Because actor Will Smith depicted Richard Williams in the recent biopic of him, it’s hard to overlook the parallels between the two men: earnest desire to be perceived as perfect, a harrowing ability to tune out anything that might detract from that pursuit, self-delusion that works so well it convinces the rest of the world, charisma, jittery nerves alchemized into iron will, and a constant wish to topple the first domino of self-sabotage and mischief that shows up as further temptation to win. But inevitably the dominos fall and the dread in their hearts materializes as some public catastrophe. Like a pair of parachutes these perfectly flawed glorious men tumble through their own airs. Once that chain reaction is set into motion, so is the spiral that swoops glory and madness into the same acts and makes them lifelong accomplices, and so is the addiction to winning that requires not only sacrifice but some intentional obstacles to outshine the more accessible thrills. There’s an eerie karmic unity, like a ghost walking between bodies and souls, between Richard Williams and Will Smith, especially now that Smith has gained so much glory and so much shame from his depiction of Richard in the film King Richard.

Daniel Gordon, Still Life with Tennis Balls and Racket, 2020, ink-jet print, 15 x 20". Courtesy the artist, Huxley-Parlour, London and Kasmin, New York.
Daniel Gordon, Still Life with Tennis Balls and Racket, 2020, ink-jet print, 15 x 20″. Courtesy the artist, Huxley-Parlour, London and Kasmin, New York.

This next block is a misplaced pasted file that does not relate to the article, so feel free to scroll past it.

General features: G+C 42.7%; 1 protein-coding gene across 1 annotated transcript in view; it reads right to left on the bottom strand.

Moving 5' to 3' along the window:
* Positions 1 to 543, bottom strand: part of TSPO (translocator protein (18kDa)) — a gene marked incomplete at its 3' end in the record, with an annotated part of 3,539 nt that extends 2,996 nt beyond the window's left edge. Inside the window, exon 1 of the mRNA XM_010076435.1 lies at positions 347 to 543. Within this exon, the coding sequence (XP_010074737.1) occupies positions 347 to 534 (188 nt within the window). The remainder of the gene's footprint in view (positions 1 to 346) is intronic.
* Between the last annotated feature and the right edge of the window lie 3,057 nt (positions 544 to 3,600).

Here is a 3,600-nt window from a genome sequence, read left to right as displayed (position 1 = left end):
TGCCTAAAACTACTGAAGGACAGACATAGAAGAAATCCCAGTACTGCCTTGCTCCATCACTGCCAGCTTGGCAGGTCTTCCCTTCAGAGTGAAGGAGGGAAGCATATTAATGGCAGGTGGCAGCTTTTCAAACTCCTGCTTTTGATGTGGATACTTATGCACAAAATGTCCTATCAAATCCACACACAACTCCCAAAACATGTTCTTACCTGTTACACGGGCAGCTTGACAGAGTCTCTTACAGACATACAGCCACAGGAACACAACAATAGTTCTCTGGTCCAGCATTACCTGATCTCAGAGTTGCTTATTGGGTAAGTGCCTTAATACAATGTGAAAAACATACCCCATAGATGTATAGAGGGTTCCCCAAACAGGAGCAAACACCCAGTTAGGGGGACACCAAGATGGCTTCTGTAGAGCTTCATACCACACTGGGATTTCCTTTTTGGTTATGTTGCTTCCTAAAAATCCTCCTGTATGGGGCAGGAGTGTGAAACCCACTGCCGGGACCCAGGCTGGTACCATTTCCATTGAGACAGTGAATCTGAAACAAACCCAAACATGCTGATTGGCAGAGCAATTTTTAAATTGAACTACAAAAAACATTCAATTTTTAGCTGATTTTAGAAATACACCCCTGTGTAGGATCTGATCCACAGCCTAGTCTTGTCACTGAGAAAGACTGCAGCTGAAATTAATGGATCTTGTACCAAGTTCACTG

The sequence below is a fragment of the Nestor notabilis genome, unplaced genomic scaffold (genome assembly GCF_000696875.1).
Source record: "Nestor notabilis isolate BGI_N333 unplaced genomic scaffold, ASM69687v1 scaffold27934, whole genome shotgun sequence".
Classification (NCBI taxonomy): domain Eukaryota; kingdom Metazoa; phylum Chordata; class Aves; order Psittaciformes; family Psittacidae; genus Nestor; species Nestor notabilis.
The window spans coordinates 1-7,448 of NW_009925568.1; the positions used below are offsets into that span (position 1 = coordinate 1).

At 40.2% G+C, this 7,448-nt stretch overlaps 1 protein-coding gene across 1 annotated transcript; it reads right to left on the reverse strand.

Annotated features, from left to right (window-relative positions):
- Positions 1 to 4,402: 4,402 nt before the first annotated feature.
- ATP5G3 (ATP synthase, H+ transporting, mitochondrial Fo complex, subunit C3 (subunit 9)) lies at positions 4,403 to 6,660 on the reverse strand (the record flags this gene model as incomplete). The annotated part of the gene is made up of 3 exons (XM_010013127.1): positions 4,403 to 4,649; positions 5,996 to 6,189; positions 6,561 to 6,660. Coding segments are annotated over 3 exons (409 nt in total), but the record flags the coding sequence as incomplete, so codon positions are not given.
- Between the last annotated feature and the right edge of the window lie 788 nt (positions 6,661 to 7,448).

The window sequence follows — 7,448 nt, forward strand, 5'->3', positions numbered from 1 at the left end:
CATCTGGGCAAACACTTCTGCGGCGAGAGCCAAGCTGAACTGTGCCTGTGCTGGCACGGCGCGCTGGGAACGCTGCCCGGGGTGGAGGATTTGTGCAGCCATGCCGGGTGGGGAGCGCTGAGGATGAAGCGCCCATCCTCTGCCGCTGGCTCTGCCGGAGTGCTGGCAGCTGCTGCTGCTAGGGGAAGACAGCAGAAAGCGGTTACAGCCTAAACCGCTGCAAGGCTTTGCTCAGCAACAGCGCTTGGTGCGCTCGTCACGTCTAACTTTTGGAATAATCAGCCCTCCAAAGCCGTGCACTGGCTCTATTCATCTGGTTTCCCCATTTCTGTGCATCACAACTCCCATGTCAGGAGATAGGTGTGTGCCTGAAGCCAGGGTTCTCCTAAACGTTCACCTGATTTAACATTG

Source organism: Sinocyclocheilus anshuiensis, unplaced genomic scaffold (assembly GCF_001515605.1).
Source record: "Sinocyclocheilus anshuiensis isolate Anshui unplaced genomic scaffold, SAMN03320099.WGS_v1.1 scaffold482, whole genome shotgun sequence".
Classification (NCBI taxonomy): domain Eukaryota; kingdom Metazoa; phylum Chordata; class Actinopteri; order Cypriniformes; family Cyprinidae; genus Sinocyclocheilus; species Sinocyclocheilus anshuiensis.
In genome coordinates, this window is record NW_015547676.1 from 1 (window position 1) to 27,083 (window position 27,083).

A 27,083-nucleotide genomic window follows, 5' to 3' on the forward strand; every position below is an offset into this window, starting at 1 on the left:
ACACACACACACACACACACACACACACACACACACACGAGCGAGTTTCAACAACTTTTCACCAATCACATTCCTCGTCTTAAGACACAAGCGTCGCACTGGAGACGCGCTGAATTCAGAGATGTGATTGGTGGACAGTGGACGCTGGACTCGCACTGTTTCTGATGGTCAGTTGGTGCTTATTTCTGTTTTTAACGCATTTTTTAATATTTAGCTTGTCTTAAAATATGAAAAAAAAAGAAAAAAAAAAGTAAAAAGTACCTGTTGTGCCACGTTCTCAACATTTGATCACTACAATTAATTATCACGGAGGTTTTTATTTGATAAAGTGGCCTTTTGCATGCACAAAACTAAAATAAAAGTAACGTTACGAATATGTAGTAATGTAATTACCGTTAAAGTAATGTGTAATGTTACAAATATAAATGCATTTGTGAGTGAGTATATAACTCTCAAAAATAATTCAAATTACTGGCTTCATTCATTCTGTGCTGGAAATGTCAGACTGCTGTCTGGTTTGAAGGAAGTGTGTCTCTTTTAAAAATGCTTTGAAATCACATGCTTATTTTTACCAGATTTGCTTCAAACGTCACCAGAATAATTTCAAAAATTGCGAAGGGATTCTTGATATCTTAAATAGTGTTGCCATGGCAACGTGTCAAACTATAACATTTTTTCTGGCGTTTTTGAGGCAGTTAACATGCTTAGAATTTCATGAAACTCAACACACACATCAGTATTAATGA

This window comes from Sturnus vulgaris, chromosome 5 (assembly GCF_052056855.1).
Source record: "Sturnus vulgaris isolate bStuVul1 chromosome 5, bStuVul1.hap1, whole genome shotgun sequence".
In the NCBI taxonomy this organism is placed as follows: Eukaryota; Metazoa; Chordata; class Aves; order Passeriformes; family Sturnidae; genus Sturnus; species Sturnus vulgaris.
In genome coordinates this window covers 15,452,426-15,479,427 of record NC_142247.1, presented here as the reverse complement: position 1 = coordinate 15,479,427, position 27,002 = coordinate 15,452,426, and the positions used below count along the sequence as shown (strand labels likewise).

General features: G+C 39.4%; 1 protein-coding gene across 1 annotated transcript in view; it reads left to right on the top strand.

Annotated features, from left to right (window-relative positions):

Ultimately, one wonders if men this ambitious grow ashamed of so much glory, if it becomes grotesque and anathema and some deceptive call to authenticity, or some need to feel like themselves again, like the nail as it goes through the shin or the hand. One wonders if the lulls in their triumphalism come as compulsion, as the need to climb again from a renewed depth, or a drive toward resurrection. Maybe this is the most effective method for self-examination in a world where no one lets the famous change and evolve without a fight; they have to start fights with their former selves. They have to teach their former selves that the glory they sought was an illusion rigged with traps, and having left no map back to lives as modest men, they flee the desolation of the heights as fugitives.

As for the shrill stillness of Richard Williams in his all-red with his stark white tube socks pulled to mid-calf and held there by elastic and sweat, and the cryptic get-lowness of his pose, his groping for the tangible in a world of phantom goals—one thing about kings is they believe in their mandate, to rule, and that belief is what makes it valid and real. Tennis mastery changes the image of Black athletes, and the mandate maybe elevates it in the eyes of those naive enough to base their perception of quality and value on elitist tenets like who plays what sport best. But all tennis can do for Richard, his daughters, and those who play them in the movies is remind them of days of practicing for so many hours it felt like they had been born into contrition and would never repay the vague sin that is glory-seeking. Tennis brings this Black man to his knees, praying, crawling, working, scrubbing his heart clean, then soiling it with the need to outdo himself. This American gothic instant has no museum to occupy; it’s more fleeting than ephemera, a notion of humility and reflection in a sea of upbeats. This sport will only love its Black mascot for as long as it must tolerate his dominance, like the actors, like the players, like the game itself, perfect muses for those who are born to win so intensely that anything less is an interlude.

Harmony Holiday is the author of the poetry collection Maafa (Fence Books, 2022).